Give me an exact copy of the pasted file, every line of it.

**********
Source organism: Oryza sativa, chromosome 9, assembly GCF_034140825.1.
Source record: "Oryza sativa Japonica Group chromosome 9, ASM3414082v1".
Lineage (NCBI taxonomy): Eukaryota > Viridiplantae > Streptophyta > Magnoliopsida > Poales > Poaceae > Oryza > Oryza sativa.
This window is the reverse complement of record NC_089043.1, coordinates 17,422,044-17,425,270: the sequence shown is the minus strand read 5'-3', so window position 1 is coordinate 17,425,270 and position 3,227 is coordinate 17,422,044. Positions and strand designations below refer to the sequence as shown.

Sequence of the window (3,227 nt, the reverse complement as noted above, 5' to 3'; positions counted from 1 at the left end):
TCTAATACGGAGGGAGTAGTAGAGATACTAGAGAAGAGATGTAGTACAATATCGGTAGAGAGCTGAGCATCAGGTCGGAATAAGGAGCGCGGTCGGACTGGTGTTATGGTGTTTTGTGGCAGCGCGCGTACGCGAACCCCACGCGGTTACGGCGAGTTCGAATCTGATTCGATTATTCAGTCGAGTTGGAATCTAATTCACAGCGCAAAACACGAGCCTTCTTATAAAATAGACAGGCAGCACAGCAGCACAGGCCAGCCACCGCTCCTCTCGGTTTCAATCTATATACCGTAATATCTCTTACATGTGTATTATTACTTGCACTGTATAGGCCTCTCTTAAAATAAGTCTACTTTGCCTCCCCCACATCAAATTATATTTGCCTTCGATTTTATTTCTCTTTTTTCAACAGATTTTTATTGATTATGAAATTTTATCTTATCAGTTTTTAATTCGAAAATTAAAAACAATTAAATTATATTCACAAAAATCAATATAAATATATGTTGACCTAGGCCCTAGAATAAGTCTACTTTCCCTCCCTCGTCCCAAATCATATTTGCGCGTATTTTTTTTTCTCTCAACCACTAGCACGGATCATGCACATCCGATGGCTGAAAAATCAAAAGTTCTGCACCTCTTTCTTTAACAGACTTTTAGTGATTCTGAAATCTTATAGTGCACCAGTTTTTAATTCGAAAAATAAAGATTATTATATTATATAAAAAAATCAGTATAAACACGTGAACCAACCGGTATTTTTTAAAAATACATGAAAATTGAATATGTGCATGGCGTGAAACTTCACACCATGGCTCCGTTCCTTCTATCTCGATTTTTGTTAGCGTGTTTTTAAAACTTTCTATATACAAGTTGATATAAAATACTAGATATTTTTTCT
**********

Source organism: Oryza sativa, chromosome 9, assembly GCF_034140825.1.
Source record: "Oryza sativa Japonica Group chromosome 9, ASM3414082v1".
Lineage (NCBI taxonomy): Eukaryota > Viridiplantae > Streptophyta > Magnoliopsida > Poales > Poaceae > Oryza > Oryza sativa.
This window is the reverse complement of record NC_089043.1, coordinates 17,422,044-17,425,270: the sequence shown is the minus strand read 5'-3', so window position 1 is coordinate 17,425,270 and position 3,227 is coordinate 17,422,044. Positions and strand designations below refer to the sequence as shown.

Sequence of the window (3,227 nt, the reverse complement as noted above, 5' to 3'; positions counted from 1 at the left end):
TCTAATACGGAGGGAGTAGTAGAGATACTAGAGAAGAGATGTAGTACAATATCGGTAGAGAGCTGAGCATCAGGTCGGAATAAGGAGCGCGGTCGGACTGGTGTTATGGTGTTTTGTGGCAGCGCGCGTACGCGAACCCCACGCGGTTACGGCGAGTTCGAATCTGATTCGATTATTCAGTCGAGTTGGAATCTAATTCACAGCGCAAAACACGAGCCTTCTTATAAAATAGACAGGCAGCACAGCAGCACAGGCCAGCCACCGCTCCTCTCGGTTTCAATCTATATACCGTAATATCTCTTACATGTGTATTATTACTTGCACTGTATAGGCCTCTCTTAAAATAAGTCTACTTTGCCTCCCCCACATCAAATTATATTTGCCTTCGATTTTATTTCTCTTTTTTCAACAGATTTTTATTGATTATGAAATTTTATCTTATCAGTTTTTAATTCGAAAATTAAAAACAATTAAATTATATTCACAAAAATCAATATAAATATATGTTGACCTAGGCCCTAGAATAAGTCTACTTTCCCTCCCTCGTCCCAAATCATATTTGCGCGTATTTTTTTTTCTCTCAACCACTAGCACGGATCATGCACATCCGATGGCTGAAAAATCAAAAGTTCTGCACCTCTTTCTTTAACAGACTTTTAGTGATTCTGAAATCTTATAGTGCACCAGTTTTTAATTCGAAAAATAAAGATTATTATATTATATAAAAAAATCAGTATAAACACGTGAACCAACCGGTATTTTTTAAAAATACATGAAAATTGAATATGTGCATGGCGTGAAACTTCACACCATGGCTCCGTTCCTTCTATCTCGATTTTTGTTAGCGTGTTTTTAAAACTTTCTATATACAAGTTGATATAAAATACTAGATATTTTTTCT